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Meghan Markle’s Baby Appears To Kick As She Cradles Her Growing Baby Bump & Smiles — Watch

Meghan Markle’s Baby Appears To Kick As She Cradles Her Growing Baby Bump & Smiles — Watch

Meghan Markle’s baby has definitely been moving around! While on a trip with Prince Harry, Meghan felt her baby kick inside of her! Watch the video inside.

With only a couple of months remaining in her pregnancy, Meghan Markle, 37, has been showing signs that her future royal child is making its presence known! While visiting Bristol Old Vic, a theater in Bristol, England, on Feb. 1, Meghan and her husband Prince Harry, 34, listened about the history of the venue when Meghan appeared to feel her child kick her!

In the video, Meghan and Harry were seen listening and learning, when Meghan suddenly cradled her stomach and looked down. She probably felt her baby making some movement, explaining her distracted, momentary glance. However, Meghan kept her cool and was gracious despite the likely uncomfortable moment. Meghan’s distraction was only fleeting – after the moment happened, Meghan focused back to whatever she was listening to before the kicking happened! She smiled and kept her hand positioned near her child.

For their fun day out, Meghan wore a long-sleeve black dress with colorful birds, plants, and animals scattered throughout for the design. Prince Harry kept his look classic with a black sweater on top of a white button-down paired with grey pants and a black belt. Meghan’s makeup was minimal, but she wore a light rosy blush and a hint of dark eyeliner. Her hair was worn down with a slight wave.

We hope that the couple’s doula – which is a birthing partner – who they hired has been able to assist Meghan when she has experienced those jolting kicks! Lauren Mishcon, 40, who will be helping Meghan give birth in April, has been coaching the mom-to-be and Prince Harry during their pregnancy.

Meghan is quite the trooper for carrying along with her royal duties and demanding schedule as a duchess while she goes through her first pregnancy. We’re sure that her husband is more than supportive, but we imagine that she probably wants to kick back and relax every once in a while! We can’t wait to see more precious moments between Meghan and her baby while she’s pregnant, and of course, after her child is born.

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Watch: “The Last Empress” Cast Laugh Their Way Through Serious Scenes In Making Video

Watch: “The Last Empress” Cast Laugh Their Way Through Serious Scenes In Making Video

Shin Sung Rok, Jang Nara, and Choi Jin Hyuk are easygoing even in the midst of filming darker scenes in a making video for “The Last Empress.”

The making video begins with the three leads rehearsing a scene where they get involved in a fight because of Emperor Lee Hyuk’s (played by Shin Sung Rok) suspicion that the other two are conspiring against him. Though the scene involves a lot of anger, punching, and other violence, they lightheartedly try to figure out how to use their movements to work with the lines.

Shin Sung Rok is an especially sweet co-star, as he worries about pushing Jang Nara too hard and hitting Choi Jin Hyuk with a chair. They show great chemistry and teamwork as they use their lines to help signal upcoming movements. When Shin Sung Rok puts on bloody makeup, Jang Nara affectionately jokes, “He looks like a baby goat drinking his mama’s milk. He has his mouth open so meekly.”

In the next scene, Shin Sung Rok is in the middle of interrogating Choi Jin Hyuk, but he leaves suddenly when he hears that his enemy has entered the palace. Jang Nara takes this chance to save Choi Jin Hyuk. Despite the heavy mood of the scene, the cast members don’t forget to have their laughs.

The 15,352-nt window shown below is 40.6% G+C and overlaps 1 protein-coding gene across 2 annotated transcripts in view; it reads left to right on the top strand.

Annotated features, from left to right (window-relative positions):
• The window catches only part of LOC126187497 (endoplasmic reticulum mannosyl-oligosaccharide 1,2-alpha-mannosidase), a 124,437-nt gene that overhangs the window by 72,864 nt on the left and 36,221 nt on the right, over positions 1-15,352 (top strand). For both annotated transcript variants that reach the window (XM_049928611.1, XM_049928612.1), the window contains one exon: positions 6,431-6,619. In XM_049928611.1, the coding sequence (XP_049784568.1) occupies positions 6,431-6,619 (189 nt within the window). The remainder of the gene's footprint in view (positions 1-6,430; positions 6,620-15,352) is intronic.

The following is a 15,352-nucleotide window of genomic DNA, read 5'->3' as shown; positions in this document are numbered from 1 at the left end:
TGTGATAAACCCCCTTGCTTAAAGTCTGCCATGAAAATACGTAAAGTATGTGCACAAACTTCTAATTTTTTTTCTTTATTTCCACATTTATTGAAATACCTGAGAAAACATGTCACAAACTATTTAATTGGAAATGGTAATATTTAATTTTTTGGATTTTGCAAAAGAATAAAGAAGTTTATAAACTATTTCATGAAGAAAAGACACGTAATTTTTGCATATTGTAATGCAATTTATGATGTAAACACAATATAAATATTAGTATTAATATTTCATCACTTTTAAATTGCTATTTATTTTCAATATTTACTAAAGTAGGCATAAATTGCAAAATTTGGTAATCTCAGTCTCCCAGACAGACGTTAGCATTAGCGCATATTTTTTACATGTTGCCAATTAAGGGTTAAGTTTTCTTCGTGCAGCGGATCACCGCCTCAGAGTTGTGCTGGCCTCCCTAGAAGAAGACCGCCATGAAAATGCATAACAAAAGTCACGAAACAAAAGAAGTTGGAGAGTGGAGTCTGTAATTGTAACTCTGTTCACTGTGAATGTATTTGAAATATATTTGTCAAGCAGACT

Shin Sung Rok jokingly plays around with the prop gun after exiting and adorably whispers, “bang bang.” When Jang Nara slaps Choi Jin Hyuk’s face lightly to wake him up even though she doesn’t need to, she apologizes and laughs, saying it’s a misunderstanding. At the same time, Choi Jin Hyuk has fun teasing her about it. Afterwards, Jang Nara can’t stop laughing in the middle of the serious scene.

Watch the full making video below!

If you haven’t already, catch up on the latest episode of “The Last Empress” below!

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How does this article make you feel?

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Disorganized Safety: An Egyptian Example Of A Chicago Economist’s Theory

Disorganized Safety: An Egyptian Example Of A Chicago Economist’s Theory

YouTube for “crossing the street in Cairo

The key to safety in Cairo seems to be everyone paying attention. The drivers stay alert. I never saw a driver talking on a cell phone or eating or putting on makeup, all of which I’ve seen in the U.S. Pedestrians stay alert too (or maybe the non-alert pedestrians are no longer alive).

In contrast, a former business colleague of mine suffered permanent injuries in Portland, Oregon, because he stepped off a curb downtown when the light turned green. No Egyptian would trust a traffic light to stop cars. Everyone looks around and pays attention.

A number of cities around the world are removing traffic lights and letting drivers and pedestrians figure it all out themselves—with surprisingly good results. Portishead, England is a good example. The idea was promoted by Hans Monderman, a Dutch traffic engineer, according to an excellent resource on the idea.

Sam Peltzman, a University of Chicago economist, pioneered the formal study of unintended consequences of safety rules. In a study of automobile safety regulations in the U.S., he found that fatalities per car accident fell with seatbelt requirements, but the number of accidents increased as did the number of pedestrian injuries. He hypothesized that drivers in seatbelts felt safer, and thus drove faster or less carefully. In general, safety rules lead to riskier behavior, but any particular rule may have positive net benefits, or negative net benefits because of the riskier behavior, or neutral effects, when the inherent benefits exactly offset the riskier behavior.

The implication for business is that a simplistic safety program may not reduce injuries. That said, the incidence of workplace injuries has fallen tremendously in past decades. In the last ten years, the rate of employee on-the-job deaths has fallen from 3.5 per 100,000 FTEs to 2.9. This didn’t just happen—business leaders worked at making it happen, motivated by keeping their workers compensation costs down, as well as by humanitarian concerns.

Still, every safety rule or program should be considered with the Pelzman effect in mind: Will it make people feel too safe? The safest system is one that keeps workers very alert to risk, as alert as Egyptian drivers and pedestrians are.